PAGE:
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UBS and Enron: Letter to UBS  (17.03.03)
Marcel Ospel
Bahnhofstrasse 45
CH-8001 Zurich, Switzerland

Dear Mr Ospel,

We are troubled by the recent appointment of former U.S. senator Phil Gramm as a Vice Chairman of UBS. Mr. Gramm’s professional and personal connections to Enron have disgraced his reputation. We believe that UBS’s association with Gramm seriously undermines your company’s professed commitment to corporate responsibility. At a time when investors and the general public need reassurance that our financial institutions are scrupulous, we ask UBS to place Mr. Gramm on leave until all criminal and civil investigations into Enron’s wrongdoing are complete.

During his tenure in Congress and as a member of the Senate Banking Committee, Senator Gramm was the most vocal advocate for Enron, pushing legislation that removed government regulatory authority over the company and exposing it to negligence and fraud:

  Enron gave over $100,000 to Gramm’s campaigns from 1989 to 2001, making the senator the second-largest recipient of Enron campaign contributions in all of Congress.

  Disregarding the recommendations of the President’s Working Group on Financial Markets, Gramm forced a bill through Congress in December 2000 that deregulated energy commodity trading. The legislation, the Commodity Futures Modernization Act, was lobbied primarily by Enron. We have a copy of a letter from Enron CEO Ken Lay to Gramm on this subject.

  This law played an integral part in allowing Enron to wield enormous market power in California, enabling the company to withhold supply to intentionally drive up wholesale energy prices. These actions helped cause dozens of severe power outages and cost ratepayers tens of billions of dollars.

  Senator Gramm’s wife, Dr. Wendy Gramm, served on Enron’s Audit Committee from 1993 to June 6, 2002. In that capacity, Dr. Gramm had knowledge of and agreed to many of the off-the-books partnerships that hid debt from shareholders. The Gramms had financial incentives which compromised Dr. Gramm’s ability to be an independent board member. In addition to Enron’s financial support of Senator Gramm’s elections, Dr. Gramm recieved between $915,000 and $1.8 million in salary, director’s fees and Enron stock during her nine-year tenure on the board of directors. Furthermore, Dr. Gramm has been cited by business ethicists for accepting a $50,000 grant from Enron to Dr. Gramm’s Mercatus Center while she served on the board of directors.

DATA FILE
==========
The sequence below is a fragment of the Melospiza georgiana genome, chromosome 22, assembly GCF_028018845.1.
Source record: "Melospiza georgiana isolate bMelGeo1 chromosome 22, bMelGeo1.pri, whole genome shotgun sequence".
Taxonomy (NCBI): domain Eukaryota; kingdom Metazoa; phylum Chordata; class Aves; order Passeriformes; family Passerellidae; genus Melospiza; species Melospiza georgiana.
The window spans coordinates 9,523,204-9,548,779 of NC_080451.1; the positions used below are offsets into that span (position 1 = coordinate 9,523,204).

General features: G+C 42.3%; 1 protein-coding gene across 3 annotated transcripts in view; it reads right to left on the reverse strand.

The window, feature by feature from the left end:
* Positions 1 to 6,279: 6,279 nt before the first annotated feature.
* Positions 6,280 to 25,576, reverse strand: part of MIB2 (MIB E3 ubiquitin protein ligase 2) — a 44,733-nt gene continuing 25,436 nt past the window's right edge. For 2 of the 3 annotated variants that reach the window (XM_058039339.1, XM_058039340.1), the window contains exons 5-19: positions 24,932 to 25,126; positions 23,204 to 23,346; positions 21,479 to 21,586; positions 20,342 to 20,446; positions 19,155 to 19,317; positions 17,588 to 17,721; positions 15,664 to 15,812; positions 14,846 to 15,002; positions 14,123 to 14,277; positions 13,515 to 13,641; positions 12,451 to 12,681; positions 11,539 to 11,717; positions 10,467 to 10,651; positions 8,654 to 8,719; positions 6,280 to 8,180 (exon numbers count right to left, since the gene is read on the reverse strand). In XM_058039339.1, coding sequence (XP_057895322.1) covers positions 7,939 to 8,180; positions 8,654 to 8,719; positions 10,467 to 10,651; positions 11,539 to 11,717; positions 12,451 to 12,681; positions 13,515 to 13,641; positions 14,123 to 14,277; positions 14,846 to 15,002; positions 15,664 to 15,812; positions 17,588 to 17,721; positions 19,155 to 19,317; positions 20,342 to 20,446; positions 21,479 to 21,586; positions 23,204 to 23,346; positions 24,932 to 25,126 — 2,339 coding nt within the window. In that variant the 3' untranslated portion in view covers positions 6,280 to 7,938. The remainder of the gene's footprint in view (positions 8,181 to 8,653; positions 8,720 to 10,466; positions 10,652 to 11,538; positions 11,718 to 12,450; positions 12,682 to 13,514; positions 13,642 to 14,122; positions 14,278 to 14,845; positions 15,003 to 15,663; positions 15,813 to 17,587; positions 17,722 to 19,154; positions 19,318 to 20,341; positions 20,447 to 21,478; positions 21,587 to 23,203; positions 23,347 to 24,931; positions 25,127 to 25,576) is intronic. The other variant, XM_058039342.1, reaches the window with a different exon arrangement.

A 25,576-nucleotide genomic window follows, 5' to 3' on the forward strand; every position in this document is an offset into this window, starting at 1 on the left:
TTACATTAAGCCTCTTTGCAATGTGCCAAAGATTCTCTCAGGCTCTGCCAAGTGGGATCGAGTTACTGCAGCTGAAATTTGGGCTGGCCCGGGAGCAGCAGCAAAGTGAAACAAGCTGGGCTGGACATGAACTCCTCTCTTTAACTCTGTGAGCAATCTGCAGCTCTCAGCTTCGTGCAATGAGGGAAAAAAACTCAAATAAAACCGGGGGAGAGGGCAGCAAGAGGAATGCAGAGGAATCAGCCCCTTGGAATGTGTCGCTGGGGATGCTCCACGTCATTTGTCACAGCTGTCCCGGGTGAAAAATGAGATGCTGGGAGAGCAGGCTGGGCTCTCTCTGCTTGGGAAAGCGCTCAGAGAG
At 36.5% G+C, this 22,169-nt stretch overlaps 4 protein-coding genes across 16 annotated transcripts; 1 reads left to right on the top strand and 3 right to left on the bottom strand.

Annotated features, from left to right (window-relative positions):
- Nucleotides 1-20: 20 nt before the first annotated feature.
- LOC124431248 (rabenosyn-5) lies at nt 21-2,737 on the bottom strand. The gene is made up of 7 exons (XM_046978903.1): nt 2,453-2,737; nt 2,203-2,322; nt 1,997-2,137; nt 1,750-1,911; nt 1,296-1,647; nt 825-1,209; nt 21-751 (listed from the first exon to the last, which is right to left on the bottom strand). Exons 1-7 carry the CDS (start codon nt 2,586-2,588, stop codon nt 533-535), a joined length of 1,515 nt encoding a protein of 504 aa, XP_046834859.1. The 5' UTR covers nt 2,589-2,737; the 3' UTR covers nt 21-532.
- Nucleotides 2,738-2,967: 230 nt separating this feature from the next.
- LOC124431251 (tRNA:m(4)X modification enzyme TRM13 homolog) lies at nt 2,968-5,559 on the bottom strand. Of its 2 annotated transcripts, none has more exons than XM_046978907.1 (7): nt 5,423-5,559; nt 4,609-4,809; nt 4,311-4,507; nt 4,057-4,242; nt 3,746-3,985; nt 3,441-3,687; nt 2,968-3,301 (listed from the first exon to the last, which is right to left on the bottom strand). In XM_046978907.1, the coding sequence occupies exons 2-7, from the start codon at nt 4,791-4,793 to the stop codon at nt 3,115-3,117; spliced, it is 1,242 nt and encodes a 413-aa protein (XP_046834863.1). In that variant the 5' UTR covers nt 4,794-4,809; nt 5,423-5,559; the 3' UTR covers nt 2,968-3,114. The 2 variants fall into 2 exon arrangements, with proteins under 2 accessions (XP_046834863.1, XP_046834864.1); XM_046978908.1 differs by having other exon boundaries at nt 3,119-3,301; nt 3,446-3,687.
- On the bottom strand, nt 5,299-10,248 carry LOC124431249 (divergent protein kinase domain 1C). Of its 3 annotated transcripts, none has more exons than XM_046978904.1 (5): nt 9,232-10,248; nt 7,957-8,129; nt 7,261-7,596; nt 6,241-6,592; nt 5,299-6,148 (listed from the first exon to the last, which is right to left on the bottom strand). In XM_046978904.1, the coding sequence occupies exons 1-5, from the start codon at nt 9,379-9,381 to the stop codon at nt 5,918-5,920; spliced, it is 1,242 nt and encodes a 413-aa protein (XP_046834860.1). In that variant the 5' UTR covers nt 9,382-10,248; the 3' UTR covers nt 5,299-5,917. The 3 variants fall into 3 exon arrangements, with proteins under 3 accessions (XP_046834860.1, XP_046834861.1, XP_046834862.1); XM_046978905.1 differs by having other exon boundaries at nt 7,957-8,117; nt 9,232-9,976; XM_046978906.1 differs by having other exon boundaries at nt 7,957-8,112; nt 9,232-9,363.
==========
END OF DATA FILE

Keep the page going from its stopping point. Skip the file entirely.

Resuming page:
After acquiring Enron’s trading operations in January 2002, UBS paid $120,000 to the Washington, D.C. firm Sullivan & Cromwell to lobby Congress (and presumably Gramm) and federal regulators on the “regulation of energy derivative contracts” and “oversight of the Gramm-Leach-Bliley Act.” Gramm was the principal author of the law, which repealed the Depression-era Glass Steagall Act separating investment banking from commercial banks. Passage in 1999 paved the way for UBS to acquire the brokerage PaineWebber shortly thereafter.

Together, the Gramms facilitated Enron’s misdeeds, which victimized thousands of U.S. consumers. Ethical leadership was clearly lacking as well in that company. Especially in these economically beleaguered times, UBS has a duty to both promote and demonstrate corporate ethics—to truly make, as Mr. Ospel says on the UBS website, “corporate responsibility part of our culture and part of our identity.” As consumer advocates, civil society groups, and unions, we urge UBS to disassociate itself with the corporate deceit which Phil Gramm represented in Congress. We urge you, Mr. Ospel and Mr. Wuffli, to renew your company’s commitment to corporate integrity by removing Mr. Gramm from his position as Vice Chairman until he is cleared of any involvement in Enron’s transgressions.

Andreas Missbach, Erklärung von Bern
Public Citizen, Citizen Works, Transparency Switzerland, Greenpeace Schweiz, Stiftung für Konsumentenschutz, Schweizerisches Arbeiterhilfswerk SAH, Aktion Finanzplatz Schweiz, Solifonds

CC: Peter A. Wuffli

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